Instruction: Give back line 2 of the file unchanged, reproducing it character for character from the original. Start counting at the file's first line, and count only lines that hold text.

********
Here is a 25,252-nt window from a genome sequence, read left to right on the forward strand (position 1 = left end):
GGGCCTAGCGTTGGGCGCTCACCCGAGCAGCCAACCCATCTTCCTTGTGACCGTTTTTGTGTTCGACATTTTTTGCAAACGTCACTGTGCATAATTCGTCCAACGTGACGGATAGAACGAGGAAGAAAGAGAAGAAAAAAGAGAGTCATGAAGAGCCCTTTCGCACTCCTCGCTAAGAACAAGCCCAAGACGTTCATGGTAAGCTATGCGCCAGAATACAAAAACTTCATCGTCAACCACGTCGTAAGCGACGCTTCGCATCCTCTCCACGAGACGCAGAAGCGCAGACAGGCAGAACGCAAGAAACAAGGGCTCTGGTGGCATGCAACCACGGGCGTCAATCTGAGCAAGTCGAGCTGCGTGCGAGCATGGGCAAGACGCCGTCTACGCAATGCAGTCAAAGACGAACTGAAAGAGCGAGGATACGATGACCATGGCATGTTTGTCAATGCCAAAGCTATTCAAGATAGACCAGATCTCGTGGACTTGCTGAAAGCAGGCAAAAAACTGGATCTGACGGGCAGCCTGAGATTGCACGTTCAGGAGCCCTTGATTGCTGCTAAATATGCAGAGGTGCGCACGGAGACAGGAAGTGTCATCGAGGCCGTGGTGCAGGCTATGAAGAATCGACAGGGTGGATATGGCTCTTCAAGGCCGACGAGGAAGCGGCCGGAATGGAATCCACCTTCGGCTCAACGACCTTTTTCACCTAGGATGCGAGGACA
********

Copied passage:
GGGCCTAGCGTTGGGCGCTCACCCGAGCAGCCAACCCATCTTCCTTGTGACCGTTTTTGTGTTCGACATTTTTTGCAAACGTCACTGTGCATAATTCGTCCAACGTGACGGATAGAACGAGGAAGAAAGAGAAGAAAAAAGAGAGTCATGAAGAGCCCTTTCGCACTCCTCGCTAAGAACAAGCCCAAGACGTTCATGGTAAGCTATGCGCCAGAATACAAAAACTTCATCGTCAACCACGTCGTAAGCGACGCTTCGCATCCTCTCCACGAGACGCAGAAGCGCAGACAGGCAGAACGCAAGAAACAAGGGCTCTGGTGGCATGCAACCACGGGCGTCAATCTGAGCAAGTCGAGCTGCGTGCGAGCATGGGCAAGACGCCGTCTACGCAATGCAGTCAAAGACGAACTGAAAGAGCGAGGATACGATGACCATGGCATGTTTGTCAATGCCAAAGCTATTCAAGATAGACCAGATCTCGTGGACTTGCTGAAAGCAGGCAAAAAACTGGATCTGACGGGCAGCCTGAGATTGCACGTTCAGGAGCCCTTGATTGCTGCTAAATATGCAGAGGTGCGCACGGAGACAGGAAGTGTCATCGAGGCCGTGGTGCAGGCTATGAAGAATCGACAGGGTGGATATGGCTCTTCAAGGCCGACGAGGAAGCGGCCGGAATGGAATCCACCTTCGGCTCAACGACCTTTTTCACCTAGGATGCGAGGACA